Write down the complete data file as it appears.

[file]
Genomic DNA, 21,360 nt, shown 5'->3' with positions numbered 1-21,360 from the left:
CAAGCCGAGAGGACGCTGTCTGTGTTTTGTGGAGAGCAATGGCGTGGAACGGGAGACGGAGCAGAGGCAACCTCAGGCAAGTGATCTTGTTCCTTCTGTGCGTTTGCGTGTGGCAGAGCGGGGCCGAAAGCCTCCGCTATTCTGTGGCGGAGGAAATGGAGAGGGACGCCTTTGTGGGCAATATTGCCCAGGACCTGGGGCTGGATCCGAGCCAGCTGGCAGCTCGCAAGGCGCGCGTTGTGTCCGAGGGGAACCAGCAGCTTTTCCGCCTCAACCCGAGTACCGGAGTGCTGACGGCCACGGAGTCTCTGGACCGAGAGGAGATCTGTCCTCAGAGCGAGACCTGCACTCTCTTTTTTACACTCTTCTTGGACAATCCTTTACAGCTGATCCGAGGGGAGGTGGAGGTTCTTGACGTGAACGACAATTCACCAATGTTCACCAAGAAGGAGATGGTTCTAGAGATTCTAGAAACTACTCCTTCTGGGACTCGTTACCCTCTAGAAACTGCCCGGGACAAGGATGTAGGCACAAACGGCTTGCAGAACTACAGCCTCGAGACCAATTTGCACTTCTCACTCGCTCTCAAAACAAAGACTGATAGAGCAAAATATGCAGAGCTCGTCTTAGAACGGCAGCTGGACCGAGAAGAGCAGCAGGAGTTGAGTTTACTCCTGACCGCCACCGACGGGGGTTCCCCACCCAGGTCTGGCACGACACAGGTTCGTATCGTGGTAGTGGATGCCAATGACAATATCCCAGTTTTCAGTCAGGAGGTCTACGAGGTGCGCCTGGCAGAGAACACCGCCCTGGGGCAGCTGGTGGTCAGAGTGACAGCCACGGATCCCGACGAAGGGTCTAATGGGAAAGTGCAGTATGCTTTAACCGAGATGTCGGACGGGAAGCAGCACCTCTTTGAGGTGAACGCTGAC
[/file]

Genomic DNA, 21,360 nt, shown 5'->3' with positions numbered 1-21,360 from the left:
CAAGCCGAGAGGACGCTGTCTGTGTTTTGTGGAGAGCAATGGCGTGGAACGGGAGACGGAGCAGAGGCAACCTCAGGCAAGTGATCTTGTTCCTTCTGTGCGTTTGCGTGTGGCAGAGCGGGGCCGAAAGCCTCCGCTATTCTGTGGCGGAGGAAATGGAGAGGGACGCCTTTGTGGGCAATATTGCCCAGGACCTGGGGCTGGATCCGAGCCAGCTGGCAGCTCGCAAGGCGCGCGTTGTGTCCGAGGGGAACCAGCAGCTTTTCCGCCTCAACCCGAGTACCGGAGTGCTGACGGCCACGGAGTCTCTGGACCGAGAGGAGATCTGTCCTCAGAGCGAGACCTGCACTCTCTTTTTTACACTCTTCTTGGACAATCCTTTACAGCTGATCCGAGGGGAGGTGGAGGTTCTTGACGTGAACGACAATTCACCAATGTTCACCAAGAAGGAGATGGTTCTAGAGATTCTAGAAACTACTCCTTCTGGGACTCGTTACCCTCTAGAAACTGCCCGGGACAAGGATGTAGGCACAAACGGCTTGCAGAACTACAGCCTCGAGACCAATTTGCACTTCTCACTCGCTCTCAAAACAAAGACTGATAGAGCAAAATATGCAGAGCTCGTCTTAGAACGGCAGCTGGACCGAGAAGAGCAGCAGGAGTTGAGTTTACTCCTGACCGCCACCGACGGGGGTTCCCCACCCAGGTCTGGCACGACACAGGTTCGTATCGTGGTAGTGGATGCCAATGACAATATCCCAGTTTTCAGTCAGGAGGTCTACGAGGTGCGCCTGGCAGAGAACACCGCCCTGGGGCAGCTGGTGGTCAGAGTGACAGCCACGGATCCCGACGAAGGGTCTAATGGGAAAGTGCAGTATGCTTTAACCGAGATGTCGGACGGGAAGCAGCACCTCTTTGAGGTGAACGCTGAC